They survived the Christchurch terror attacks. In Mecca, they’re finding peace as Hajj pilgrims//CRIMSON TAZVINZWA
(CNN)When 31-year-old Maryam Gul laid eyes on the Kaaba this week, it was a moment of complete peace. The cube-shaped structure, and most sacred shrine of Islam, felt a world away from the Linwood mosque at Christchurch, New Zealand where her mother, father and brother were fatally gunned down earlier this year.
The Saudi king is paying for the airfare, accommodation and travel costs, which could cost over $1 million, as they perform hajj, the holy Muslim pilgrimage to Mecca.
The pilgrimage is required for all able-bodied Muslims to perform at least once in their lifetime, with many believers saving for years to make the trip. The annual pilgrimage draws nearly 2 million Muslims from around the world to Mecca and sites around it.
The Saudi ambassador to New Zealand, Abdulrahman Al Suhaibani, said the king invited the survivors and victims’ relatives because he was shocked by the March 15 attack at two mosques by an Australian white supremacist that killed 51 people.
Among those who have accepted the king’s offer was Temel Atacocugu, a 44-year-old kebab shop co-owner, who was seriously scarred by nine bullets shot by the gunman.
Atacocugu was confronted by the gunman face-to-face during the shooting, with the gunman firing a bullet into Atacocugu’s mouth, shattering his jaw.
“And then I said, ‘Oh my God, I am dying.’ When I see he’s shooting, when I see the smoke, I said, ‘Yeah, I’m dying.’ That’s the first thought,” said Atacocugu, adding that he then began protecting his vital organs as the shooter continued to fire bullets at him.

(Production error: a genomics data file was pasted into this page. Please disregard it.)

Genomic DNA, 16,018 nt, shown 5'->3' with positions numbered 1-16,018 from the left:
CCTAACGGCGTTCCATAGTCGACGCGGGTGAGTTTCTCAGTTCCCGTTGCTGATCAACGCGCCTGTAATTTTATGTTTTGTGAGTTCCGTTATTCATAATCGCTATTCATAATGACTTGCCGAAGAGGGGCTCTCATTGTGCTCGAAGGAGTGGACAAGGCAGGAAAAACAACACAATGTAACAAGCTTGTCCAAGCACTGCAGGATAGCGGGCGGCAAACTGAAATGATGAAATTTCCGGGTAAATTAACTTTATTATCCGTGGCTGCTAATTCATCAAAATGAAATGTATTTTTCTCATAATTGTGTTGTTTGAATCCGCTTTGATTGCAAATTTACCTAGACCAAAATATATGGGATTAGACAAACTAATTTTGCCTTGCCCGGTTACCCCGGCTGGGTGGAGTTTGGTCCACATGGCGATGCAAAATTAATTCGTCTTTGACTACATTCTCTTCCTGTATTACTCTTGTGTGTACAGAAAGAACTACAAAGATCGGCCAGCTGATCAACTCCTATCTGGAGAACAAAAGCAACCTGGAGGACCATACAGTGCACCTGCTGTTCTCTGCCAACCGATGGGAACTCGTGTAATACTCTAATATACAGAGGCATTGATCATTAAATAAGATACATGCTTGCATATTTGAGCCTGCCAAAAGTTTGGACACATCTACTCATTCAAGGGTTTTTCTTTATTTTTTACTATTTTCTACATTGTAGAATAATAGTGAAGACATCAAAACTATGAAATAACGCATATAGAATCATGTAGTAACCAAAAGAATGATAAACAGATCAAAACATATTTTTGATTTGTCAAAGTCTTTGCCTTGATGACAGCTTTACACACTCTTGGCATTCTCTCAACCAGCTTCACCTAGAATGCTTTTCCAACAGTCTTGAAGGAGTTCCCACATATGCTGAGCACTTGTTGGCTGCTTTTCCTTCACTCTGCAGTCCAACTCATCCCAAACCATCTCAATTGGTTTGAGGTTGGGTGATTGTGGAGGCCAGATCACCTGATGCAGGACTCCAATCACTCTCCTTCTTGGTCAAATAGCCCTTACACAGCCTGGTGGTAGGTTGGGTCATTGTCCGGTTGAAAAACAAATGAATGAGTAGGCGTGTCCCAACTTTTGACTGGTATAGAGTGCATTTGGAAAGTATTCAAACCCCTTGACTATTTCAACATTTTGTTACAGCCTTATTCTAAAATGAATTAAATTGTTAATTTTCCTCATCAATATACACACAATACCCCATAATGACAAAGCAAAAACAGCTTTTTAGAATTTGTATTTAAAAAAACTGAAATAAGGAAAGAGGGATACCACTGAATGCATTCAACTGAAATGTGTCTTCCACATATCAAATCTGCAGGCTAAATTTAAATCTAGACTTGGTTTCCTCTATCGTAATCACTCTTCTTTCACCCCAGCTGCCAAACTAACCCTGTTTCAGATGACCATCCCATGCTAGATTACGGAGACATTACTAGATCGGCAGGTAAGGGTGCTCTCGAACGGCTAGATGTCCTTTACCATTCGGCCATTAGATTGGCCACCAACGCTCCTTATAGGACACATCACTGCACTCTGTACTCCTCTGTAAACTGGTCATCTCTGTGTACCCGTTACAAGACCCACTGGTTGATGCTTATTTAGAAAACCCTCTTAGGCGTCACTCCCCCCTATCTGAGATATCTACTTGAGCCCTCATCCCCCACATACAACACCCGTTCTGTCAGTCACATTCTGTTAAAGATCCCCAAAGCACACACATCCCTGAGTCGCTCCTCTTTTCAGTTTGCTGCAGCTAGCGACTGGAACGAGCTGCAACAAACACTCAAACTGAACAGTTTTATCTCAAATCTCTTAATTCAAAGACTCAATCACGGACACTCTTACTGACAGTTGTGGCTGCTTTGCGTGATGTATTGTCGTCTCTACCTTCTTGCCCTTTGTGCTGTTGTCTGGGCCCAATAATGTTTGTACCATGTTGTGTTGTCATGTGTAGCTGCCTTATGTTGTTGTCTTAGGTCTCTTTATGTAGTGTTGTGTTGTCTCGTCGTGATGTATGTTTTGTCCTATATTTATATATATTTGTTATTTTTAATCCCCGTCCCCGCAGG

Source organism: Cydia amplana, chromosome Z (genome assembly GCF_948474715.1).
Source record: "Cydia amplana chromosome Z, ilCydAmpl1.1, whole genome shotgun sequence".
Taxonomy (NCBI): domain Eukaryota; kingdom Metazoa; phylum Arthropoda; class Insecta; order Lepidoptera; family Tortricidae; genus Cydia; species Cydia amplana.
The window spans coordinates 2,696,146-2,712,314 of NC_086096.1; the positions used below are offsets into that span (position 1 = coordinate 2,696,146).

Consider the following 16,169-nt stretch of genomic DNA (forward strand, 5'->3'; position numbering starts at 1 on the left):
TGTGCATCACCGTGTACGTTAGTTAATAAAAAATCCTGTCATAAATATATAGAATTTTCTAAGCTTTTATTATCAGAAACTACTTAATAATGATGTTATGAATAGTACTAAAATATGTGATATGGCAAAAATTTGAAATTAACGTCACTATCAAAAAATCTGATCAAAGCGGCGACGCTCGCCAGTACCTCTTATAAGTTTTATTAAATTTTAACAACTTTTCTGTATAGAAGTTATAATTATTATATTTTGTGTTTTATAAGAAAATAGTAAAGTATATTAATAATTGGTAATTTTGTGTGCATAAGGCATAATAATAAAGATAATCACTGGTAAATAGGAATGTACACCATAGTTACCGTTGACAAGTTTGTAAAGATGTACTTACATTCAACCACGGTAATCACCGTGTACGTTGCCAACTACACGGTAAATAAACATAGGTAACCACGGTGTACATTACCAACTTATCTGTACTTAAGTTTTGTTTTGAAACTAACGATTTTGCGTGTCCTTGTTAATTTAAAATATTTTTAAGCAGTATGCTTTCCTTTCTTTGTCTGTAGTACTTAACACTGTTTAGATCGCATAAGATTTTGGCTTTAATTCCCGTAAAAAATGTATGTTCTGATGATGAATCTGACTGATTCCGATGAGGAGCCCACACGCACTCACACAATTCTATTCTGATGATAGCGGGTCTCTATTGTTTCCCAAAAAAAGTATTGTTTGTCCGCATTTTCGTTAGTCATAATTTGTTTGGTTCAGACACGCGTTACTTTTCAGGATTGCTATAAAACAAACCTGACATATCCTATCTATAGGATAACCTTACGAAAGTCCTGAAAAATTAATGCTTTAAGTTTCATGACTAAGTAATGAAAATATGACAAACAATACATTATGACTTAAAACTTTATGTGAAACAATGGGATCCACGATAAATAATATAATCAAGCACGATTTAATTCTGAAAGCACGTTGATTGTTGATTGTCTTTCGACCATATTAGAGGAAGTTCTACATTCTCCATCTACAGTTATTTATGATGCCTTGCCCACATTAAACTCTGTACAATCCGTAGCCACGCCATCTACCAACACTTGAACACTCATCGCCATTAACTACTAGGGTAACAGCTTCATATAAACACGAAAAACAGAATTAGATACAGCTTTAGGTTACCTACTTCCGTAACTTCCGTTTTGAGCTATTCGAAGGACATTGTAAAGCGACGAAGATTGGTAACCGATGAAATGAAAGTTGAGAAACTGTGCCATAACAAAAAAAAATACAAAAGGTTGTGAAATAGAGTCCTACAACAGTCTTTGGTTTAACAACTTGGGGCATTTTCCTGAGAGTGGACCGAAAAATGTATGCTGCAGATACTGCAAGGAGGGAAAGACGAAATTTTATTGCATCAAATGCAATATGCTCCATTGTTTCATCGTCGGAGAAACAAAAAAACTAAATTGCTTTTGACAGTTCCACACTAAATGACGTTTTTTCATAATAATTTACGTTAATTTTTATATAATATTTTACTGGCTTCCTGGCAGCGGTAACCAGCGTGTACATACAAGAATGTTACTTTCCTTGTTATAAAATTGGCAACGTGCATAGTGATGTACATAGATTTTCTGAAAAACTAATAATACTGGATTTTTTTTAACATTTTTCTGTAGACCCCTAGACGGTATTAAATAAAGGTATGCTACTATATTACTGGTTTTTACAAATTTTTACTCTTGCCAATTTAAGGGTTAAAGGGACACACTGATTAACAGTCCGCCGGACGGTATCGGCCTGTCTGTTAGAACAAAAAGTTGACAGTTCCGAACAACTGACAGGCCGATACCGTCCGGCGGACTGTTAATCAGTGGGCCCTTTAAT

He said that since the tragedy nearly five months ago and extensive recovery efforts, he now feels “reborn” and welcomes the opportunity to express his gratitude to God for being given the chance for a new life when he participates in the hajj.
The king typically invites several hundred people each year to perform the hajj as his own guests, often picking those most touched by tragedy that year. The ambassador said this was the first time he invited anyone from New Zealand.
Two weeks ago, the ambassador traveled to Christchurch to hand out the simple white garments the male pilgrims will wear. The terry cloth garments worn by men are meant to strip pilgrims down of adornment and symbolize the equality of mankind before God.
“It’s a wonderful time and this is a golden chance for people to get spiritual elevation,” said Gamal Fouda, the imam at the Al Noor mosque, one of the two mosques that were attacked.
Fouda, who also survived the shootings, said he’s traveling with the group as a spiritual leader. He said the memories of the shooting remain fresh in everybody’s minds and his mosque hasn’t yet returned to normal.
“The most important thing is that the New Zealand community, including Muslims, they stood together against hate,” Fouda says. “And we are still saying that hate is not going to divide us. We will continue to love each other.”
The Associated Press contributed to this report.